U.S. companies are clearly "overachieving" compared to the rest of the world's companies this year.
The U.S. economy is as well by being the best house in a bad neighborhood. We're operating pretty much at "stall speed," but at least we're not on the cusp of a recession.
And year-to-date the U.S. stock market has put in a very strong performance, too.
And much of this U.S. outperformance can be attributed to a stronger U.S. dollar after many years of weakening.
Lower oil prices, commodity costs and enhanced U.S. consumer purchasing power are just a few of the benefits we're deriving from having a stronger U.S. currency.
Add in record low interest rates, and things are in pretty good shape right now for us.
Of course, all the foregoing is merely "yesterday's news." What's Ahead?
Putting things in a global context, Exceptionally Fortunate makes a compelling case for continuing to own U.S. stocks over the long term:
"The concept of "American exceptionalism" has re-entered heavy rotation in the
news cycle . . . .
Less discussed is the starkly exceptional performance of American equities,
compared with most other world stock markets, and the question of whether it
will continue. Following the late-week buying and short-covering spree that
lifted the S&P 1.7% last week, to 1,386, only about 2.3% off its 2012 high,
the benchmark is up 10.2% in 2012. This is among the best runs of any major
market, with the EuroStoxx index off fractionally in euros and more than 5% in
dollars, thanks to the U.S. currency's strength. Japan is flat, China is
slightly underwater, Brazil's sitting on narrow losses.
Clearly, scared capital is migrating to where it expects to be treated less
badly, and the U.S. markets are so far soothing it as best they can, as are
other perceived stable venues such as Germany (without which the Europe index
would be dramatically lower) . . . .
The rotation benefiting America is part of the global surge in
stability-seeking and defense-playing. And why not, given the well-capitalized,
liquid, easy-to-understand profile of U.S. multinational blue chips? Also,
America is really the only country with domestically geared companies both
somewhat buffered from global capital markets stress and big enough for a global
investor to own.
This is so intuitive and logical that it has encouraged a "Where else are you
going to go?" sort of backhanded rationalization that should prompt the forward
thinker to ask whether U.S. outperformance has nearly run its course. After all,
the euro-based investor now sitting on a 15.9% year-to-date gain in an S&P
500 index fund probably feels much smarter than the market likes its minions to
feel for long.
If last week's little spurt in equities, following a succession of signals
from central bankers that their money-printing fingers were getting itchy is the
start of another "risk-on" phase, then beaten-down foreign markets will likely
regain ground on stateside blue chips, as they did in Thursday's powerful
bounce. It's by no means apparent yet that such a risk-preference shift is about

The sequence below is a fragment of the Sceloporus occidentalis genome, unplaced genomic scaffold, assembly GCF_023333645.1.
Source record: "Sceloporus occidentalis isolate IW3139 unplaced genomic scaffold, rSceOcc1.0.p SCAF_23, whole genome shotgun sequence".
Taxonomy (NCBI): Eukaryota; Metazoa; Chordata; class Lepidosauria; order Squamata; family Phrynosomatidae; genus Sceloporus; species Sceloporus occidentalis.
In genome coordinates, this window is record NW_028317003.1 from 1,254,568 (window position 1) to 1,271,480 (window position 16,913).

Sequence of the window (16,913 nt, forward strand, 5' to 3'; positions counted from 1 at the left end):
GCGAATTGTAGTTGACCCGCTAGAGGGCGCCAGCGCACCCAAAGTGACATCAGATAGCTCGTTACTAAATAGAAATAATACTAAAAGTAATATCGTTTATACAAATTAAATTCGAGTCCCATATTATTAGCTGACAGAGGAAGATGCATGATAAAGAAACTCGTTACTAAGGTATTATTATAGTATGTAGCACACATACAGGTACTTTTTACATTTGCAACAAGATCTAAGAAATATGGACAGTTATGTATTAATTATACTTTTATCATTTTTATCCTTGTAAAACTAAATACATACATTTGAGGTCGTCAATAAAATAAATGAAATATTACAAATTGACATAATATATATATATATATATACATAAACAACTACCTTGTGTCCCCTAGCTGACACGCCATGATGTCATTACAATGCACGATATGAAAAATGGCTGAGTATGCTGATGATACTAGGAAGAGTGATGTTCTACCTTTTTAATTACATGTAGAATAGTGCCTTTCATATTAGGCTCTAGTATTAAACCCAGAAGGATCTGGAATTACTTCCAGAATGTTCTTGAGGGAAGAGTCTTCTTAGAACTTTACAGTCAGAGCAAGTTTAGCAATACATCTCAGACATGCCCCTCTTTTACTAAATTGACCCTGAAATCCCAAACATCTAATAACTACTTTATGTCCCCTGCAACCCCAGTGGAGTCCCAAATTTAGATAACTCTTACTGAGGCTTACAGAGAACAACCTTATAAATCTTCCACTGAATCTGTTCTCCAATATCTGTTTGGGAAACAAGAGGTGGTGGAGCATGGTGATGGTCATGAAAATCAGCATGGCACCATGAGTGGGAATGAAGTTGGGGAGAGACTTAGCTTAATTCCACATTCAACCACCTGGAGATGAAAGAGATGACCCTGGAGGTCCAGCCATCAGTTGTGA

to occur, but the odds are higher than they were a week or a month ago.
In the crisis-pocked terrain of the past few years, determining where capital
is treated best also involves deciding which central banks are supportive of
growth and of palliating debt-stricken financial markets. This generally has
meant the U.S. . . .
Have central bankers, along with hedge-fund managers and market commentators,
figured out that in the past two Augusts, markets foundered on global slowdown
fears and the concern that sovereign-debt contagion would escape the
authorities' reach and grasp? Does this mean that central banks will try to head
off another late-summer struggle, rather than wait for one?
Impossible to say. But this notion is giving pause to investors positioned
for a straight rerun of last year's punishing market action."
August is only one month, and nobody knows what the market will do in any month, let alone in any single year or even two. In the last two years, August has been a very rough ride for individual stock market investors.
This year may or may not repeat this sorry stock market performance. July's unemployment report will be forthcoming this Friday, and throughout the month other market moving data and commentary from Europe and the U.S. political campaigns will likely send the market in different directions on several days. Then it's on to September and the rest of the year before 2013 hits. It's always something.
Of course, the upcoming U.S. elections will keep us in suspense as will the "tax cliff" negotiations in Washington, both prior to and after November's elections.
All that said, the U.S. economy is doing a bit better than most others in the world, and the dollar's recent strength and low interest rates should bode reasonably well for future consumer spending.
Add in the likelihood that housing may have reached the bottom, and we are poised to continue slow but steady progress in the U.S. economy. Nothing great, for sure, but no disaster ahead either.
So while there can be no guarantees that we won't have another recession soon, it's not the most likely outcome.
Accordingly, my view is that even though nobody knows what's going to happen in the short term, the probability is that our economy will improve in the months and quarters ahead.
Those are good enough odds for long term investors to choose to "stay the course" and stick with stocks in August and beyond, assuming we mentally can handle the ups and downs of a volatile market.
And if we can't handle the volatility and still sleep well at night, we shouldn't invest in stocks in August or any other time.
I'm in for the long haul.